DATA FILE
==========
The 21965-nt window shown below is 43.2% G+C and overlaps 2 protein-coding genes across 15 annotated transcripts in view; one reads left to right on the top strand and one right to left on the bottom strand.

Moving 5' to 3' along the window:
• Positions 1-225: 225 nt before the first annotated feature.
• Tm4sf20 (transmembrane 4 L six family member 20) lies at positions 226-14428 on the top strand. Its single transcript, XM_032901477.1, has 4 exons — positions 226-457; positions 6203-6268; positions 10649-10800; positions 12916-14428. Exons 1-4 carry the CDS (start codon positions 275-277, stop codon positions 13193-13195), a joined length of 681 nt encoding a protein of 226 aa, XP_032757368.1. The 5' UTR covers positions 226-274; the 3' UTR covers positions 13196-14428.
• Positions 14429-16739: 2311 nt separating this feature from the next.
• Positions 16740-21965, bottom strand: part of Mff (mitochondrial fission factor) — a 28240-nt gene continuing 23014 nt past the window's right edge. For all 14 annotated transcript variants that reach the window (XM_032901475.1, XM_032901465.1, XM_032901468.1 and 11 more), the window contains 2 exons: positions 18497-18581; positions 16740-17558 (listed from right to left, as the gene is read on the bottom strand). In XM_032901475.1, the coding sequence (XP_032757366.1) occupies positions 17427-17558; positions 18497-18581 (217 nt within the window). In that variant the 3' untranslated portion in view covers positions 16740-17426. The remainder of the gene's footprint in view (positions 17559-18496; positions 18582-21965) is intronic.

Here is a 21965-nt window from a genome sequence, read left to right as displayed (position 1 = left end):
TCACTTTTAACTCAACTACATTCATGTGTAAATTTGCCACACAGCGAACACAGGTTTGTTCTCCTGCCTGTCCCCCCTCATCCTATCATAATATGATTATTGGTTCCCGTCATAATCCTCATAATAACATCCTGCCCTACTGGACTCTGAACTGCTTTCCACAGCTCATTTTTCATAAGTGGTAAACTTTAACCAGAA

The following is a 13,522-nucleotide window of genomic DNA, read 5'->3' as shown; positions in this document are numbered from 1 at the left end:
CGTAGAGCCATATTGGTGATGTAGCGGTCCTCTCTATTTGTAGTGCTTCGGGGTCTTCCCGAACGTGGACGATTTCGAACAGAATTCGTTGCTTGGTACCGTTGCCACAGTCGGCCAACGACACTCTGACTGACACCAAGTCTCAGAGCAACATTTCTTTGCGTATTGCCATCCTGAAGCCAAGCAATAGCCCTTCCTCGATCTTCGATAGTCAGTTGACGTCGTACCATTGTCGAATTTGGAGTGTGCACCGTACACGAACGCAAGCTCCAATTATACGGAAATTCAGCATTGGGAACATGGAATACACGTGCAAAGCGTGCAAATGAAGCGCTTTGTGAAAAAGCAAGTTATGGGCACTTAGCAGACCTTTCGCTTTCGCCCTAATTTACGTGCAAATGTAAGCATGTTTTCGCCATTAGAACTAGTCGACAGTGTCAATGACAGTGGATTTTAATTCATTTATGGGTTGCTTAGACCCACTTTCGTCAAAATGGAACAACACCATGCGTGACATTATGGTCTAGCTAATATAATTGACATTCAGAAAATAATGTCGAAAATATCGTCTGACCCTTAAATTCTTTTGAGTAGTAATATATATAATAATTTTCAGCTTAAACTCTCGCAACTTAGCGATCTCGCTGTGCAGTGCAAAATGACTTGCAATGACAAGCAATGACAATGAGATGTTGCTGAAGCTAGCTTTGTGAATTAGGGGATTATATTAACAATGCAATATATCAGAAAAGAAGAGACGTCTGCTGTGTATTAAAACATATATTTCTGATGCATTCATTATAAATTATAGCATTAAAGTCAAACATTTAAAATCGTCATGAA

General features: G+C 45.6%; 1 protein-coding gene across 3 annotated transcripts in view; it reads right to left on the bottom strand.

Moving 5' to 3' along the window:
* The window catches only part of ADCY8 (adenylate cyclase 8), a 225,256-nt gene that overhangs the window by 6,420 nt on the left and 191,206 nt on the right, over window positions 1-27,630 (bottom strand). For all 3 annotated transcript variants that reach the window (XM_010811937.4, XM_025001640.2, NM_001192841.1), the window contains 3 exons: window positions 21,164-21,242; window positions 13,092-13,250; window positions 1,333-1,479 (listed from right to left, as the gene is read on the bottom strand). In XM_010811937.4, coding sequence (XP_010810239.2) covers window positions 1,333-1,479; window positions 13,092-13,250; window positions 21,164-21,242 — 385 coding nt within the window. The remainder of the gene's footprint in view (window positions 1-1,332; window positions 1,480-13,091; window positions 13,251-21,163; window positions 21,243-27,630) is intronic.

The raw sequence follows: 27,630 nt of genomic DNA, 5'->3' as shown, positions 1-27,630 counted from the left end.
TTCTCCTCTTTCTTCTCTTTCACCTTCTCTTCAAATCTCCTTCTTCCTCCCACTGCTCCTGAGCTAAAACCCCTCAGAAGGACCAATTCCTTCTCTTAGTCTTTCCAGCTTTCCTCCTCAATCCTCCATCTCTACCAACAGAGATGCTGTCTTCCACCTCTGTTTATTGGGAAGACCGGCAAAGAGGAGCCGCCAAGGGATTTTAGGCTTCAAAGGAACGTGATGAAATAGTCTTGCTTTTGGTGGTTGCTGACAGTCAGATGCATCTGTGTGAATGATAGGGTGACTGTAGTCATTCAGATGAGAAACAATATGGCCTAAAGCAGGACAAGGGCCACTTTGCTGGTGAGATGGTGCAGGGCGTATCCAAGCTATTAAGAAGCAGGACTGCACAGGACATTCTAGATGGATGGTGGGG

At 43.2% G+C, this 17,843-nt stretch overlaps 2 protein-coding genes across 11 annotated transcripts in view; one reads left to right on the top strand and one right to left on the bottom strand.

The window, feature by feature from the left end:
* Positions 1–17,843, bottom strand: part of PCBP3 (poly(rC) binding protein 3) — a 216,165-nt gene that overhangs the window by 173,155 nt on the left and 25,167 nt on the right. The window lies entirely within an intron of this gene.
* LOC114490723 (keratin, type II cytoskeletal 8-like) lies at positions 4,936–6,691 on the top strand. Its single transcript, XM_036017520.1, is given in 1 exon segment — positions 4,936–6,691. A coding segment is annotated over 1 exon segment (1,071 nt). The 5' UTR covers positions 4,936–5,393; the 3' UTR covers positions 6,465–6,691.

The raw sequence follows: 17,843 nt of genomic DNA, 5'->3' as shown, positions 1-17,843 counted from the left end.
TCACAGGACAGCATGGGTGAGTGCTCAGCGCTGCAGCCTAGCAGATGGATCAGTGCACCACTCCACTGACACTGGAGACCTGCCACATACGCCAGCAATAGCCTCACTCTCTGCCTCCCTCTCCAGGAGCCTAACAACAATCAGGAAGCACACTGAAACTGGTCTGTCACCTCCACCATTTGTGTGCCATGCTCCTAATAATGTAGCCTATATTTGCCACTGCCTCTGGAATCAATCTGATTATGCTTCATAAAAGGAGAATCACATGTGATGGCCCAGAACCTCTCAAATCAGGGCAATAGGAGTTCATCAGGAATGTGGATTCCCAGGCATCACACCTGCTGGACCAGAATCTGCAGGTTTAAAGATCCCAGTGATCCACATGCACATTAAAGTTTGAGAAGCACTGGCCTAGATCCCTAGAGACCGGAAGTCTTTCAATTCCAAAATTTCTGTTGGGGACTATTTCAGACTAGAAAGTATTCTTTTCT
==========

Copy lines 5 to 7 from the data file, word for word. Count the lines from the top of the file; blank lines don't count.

• Positions 14429-16739: 2311 nt separating this feature from the next.
• Positions 16740-21965, bottom strand: part of Mff (mitochondrial fission factor) — a 28240-nt gene continuing 23014 nt past the window's right edge. For all 14 annotated transcript variants that reach the window (XM_032901475.1, XM_032901465.1, XM_032901468.1 and 11 more), the window contains 2 exons: positions 18497-18581; positions 16740-17558 (listed from right to left, as the gene is read on the bottom strand). In XM_032901475.1, the coding sequence (XP_032757366.1) occupies positions 17427-17558; positions 18497-18581 (217 nt within the window). In that variant the 3' untranslated portion in view covers positions 16740-17426. The remainder of the gene's footprint in view (positions 17559-18496; positions 18582-21965) is intronic.

Here is a 21965-nt window from a genome sequence, read left to right as displayed (position 1 = left end):